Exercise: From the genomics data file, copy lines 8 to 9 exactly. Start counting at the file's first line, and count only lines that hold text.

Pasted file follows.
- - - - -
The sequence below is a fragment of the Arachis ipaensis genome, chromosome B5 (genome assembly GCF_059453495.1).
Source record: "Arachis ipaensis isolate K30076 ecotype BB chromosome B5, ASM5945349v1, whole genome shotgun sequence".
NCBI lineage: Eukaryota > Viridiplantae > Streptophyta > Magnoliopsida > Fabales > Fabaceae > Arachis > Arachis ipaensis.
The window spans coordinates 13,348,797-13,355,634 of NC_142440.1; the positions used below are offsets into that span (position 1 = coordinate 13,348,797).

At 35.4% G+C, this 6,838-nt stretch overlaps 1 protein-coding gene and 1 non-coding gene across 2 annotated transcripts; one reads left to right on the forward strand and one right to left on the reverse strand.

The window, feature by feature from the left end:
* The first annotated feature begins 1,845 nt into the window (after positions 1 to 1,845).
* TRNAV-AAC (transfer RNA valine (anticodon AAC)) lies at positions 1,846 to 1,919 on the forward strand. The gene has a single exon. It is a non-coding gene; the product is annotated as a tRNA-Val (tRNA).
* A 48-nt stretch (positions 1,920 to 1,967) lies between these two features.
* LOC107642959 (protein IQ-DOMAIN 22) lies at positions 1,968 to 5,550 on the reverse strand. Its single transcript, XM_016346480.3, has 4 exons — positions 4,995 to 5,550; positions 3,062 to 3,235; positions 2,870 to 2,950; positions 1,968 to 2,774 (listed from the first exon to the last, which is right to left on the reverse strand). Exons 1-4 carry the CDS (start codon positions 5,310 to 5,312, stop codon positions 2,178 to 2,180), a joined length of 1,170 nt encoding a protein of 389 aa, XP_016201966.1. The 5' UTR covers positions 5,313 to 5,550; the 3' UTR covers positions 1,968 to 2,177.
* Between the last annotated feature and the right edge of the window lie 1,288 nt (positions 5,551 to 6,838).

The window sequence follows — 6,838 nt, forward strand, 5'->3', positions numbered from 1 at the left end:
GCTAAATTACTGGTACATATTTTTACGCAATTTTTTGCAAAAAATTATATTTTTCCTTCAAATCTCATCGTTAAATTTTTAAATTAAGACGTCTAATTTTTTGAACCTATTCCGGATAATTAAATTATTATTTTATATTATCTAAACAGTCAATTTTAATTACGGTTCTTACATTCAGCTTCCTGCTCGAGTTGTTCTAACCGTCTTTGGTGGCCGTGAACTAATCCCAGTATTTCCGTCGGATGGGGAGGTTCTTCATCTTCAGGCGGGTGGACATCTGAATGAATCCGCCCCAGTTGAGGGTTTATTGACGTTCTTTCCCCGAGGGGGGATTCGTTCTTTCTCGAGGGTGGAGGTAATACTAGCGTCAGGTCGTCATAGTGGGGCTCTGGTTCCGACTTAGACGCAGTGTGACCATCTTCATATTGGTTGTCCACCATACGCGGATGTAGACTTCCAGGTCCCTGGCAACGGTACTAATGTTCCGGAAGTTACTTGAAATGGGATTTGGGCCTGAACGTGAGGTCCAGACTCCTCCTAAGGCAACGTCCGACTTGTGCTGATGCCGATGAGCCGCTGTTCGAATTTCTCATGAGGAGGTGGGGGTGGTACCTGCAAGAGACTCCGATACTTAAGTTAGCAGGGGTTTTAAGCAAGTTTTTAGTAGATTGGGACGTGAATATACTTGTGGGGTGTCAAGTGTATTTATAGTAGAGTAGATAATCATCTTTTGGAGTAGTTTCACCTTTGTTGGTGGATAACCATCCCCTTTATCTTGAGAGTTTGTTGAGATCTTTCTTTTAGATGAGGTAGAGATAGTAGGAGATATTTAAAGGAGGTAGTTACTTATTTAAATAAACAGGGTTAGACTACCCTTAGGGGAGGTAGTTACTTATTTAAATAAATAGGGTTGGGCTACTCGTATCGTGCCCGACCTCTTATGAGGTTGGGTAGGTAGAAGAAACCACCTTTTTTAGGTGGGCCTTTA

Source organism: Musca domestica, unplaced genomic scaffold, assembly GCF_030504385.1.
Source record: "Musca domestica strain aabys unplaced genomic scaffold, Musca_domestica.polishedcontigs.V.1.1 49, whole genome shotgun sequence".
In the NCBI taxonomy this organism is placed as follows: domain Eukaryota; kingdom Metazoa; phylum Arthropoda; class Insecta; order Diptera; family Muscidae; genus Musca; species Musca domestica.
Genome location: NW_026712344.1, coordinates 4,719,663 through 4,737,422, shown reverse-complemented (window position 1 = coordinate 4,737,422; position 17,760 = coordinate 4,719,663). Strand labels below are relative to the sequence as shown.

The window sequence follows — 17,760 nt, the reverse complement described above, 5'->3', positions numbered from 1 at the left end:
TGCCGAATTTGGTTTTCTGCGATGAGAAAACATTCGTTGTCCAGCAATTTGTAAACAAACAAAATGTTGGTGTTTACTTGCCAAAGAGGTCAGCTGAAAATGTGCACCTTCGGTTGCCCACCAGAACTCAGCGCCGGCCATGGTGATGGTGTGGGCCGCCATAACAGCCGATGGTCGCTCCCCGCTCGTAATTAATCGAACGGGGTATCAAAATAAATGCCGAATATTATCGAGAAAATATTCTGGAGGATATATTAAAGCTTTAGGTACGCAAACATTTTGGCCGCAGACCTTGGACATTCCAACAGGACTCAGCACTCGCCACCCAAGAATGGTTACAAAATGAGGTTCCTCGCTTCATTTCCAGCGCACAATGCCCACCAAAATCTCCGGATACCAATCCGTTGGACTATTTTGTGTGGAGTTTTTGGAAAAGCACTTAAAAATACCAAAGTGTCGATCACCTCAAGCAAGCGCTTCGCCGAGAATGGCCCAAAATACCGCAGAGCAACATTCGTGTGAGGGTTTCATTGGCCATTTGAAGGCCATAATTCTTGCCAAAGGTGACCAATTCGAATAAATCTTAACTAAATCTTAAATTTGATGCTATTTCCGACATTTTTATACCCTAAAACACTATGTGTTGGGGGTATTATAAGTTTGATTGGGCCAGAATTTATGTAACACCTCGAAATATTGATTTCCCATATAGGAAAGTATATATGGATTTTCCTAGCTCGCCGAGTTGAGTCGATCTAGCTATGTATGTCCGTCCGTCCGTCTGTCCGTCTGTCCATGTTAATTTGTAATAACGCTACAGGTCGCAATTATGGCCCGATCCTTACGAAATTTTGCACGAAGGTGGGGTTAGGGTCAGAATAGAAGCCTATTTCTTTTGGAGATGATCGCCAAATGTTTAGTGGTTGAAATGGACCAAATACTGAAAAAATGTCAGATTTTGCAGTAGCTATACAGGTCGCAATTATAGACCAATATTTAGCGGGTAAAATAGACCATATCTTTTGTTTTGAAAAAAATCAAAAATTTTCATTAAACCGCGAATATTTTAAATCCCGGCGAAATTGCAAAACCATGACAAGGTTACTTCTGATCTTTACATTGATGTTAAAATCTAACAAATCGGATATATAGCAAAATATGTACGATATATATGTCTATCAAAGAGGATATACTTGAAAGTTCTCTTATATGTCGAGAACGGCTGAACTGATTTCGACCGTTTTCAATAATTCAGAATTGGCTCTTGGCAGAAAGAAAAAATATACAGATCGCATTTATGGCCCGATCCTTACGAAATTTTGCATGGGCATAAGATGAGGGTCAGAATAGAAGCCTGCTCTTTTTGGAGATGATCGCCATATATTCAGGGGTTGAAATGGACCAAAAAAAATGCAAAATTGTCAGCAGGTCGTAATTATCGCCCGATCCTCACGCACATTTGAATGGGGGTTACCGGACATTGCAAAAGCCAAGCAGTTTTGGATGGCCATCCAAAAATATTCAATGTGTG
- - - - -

* TRNAV-AAC (transfer RNA valine (anticodon AAC)) lies at positions 1,846 to 1,919 on the forward strand. The gene has a single exon. It is a non-coding gene; the product is annotated as a tRNA-Val (tRNA).
* A 48-nt stretch (positions 1,920 to 1,967) lies between these two features.